Pakistan's top detectives arrive to question cricketers over betting-scam allegations
INVESTIGATORS from Pakistan's highest crime-fighting agency will arrive in London today to begin their own inquiry into allegations of a cricket betting scam amid growing calls for the country to be suspended to prevent further damage to the reputation of the game.
The Pakistan cricket team left London for Somerset yesterday ahead of the series of one-day matches against England due to start this weekend as the political and sporting fallout continued from the sting by a Sunday newspaper against a sports agent who claimed to be able to provide information worth large sums to gambling syndicates.
A three-strong team from Pakistan's Federal Investigation Agency will work alongside Scotland Yard detectives investigating claims by Mazhar Majeed (35), a property developer and cricket agent, that he controlled seven Pakistani players and could rig the results of matches.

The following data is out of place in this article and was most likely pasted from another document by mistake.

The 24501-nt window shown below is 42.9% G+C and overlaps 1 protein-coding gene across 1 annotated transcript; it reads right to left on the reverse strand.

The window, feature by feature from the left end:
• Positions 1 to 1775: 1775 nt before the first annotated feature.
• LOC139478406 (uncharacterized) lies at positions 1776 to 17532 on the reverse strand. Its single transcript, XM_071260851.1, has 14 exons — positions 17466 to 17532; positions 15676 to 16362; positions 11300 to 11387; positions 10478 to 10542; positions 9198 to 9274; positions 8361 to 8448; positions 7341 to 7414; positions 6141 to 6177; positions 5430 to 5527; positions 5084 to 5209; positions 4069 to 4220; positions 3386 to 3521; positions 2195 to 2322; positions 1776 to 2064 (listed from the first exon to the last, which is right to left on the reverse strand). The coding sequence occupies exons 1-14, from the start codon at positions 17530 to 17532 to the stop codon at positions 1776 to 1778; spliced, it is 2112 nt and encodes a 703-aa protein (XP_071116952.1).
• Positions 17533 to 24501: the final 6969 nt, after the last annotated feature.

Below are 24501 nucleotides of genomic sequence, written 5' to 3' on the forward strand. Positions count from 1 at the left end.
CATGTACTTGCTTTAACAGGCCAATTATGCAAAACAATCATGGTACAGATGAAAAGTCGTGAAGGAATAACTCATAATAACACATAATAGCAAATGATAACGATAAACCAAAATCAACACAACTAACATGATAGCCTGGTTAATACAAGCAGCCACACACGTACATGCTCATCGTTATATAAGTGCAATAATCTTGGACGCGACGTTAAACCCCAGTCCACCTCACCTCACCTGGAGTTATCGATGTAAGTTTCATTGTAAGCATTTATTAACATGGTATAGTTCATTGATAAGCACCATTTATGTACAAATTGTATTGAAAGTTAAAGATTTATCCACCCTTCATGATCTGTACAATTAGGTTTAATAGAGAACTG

In return for £150,000 (€183,000), undercover rep-orters were given precise details of three no-balls which were duly delivered by bowlers Mohammad Aamer and Mohammad Asif in last week's Lord's Test against England.
The International Cricket Council (ICC) last night warned of "prompt and decisive" action against any players found guilty of wrongdoing, but stopped short of ordering the suspension of the Pakistan cricketers named in the inquiry -- captain Salman Butt, vice-captain Kamran Akmal and the two bowlers -- for the remainder of the country's matches in England.
A small crowd of cricket fans shouted "thieves" as the coach carrying the Pakistan team left its hotel yesterday and eggs were confiscated from a number of bystanders.
Calls for sterner action were led by Malcolm Speed, the Australian head of the ICC between 2001 and 2008, who said there was a "fairly compelling case" for the entire Pakistan team to be suspended immediately from the sport.
There were concerns that corruption was "endemic" within the side, he added. (© Independent News Service)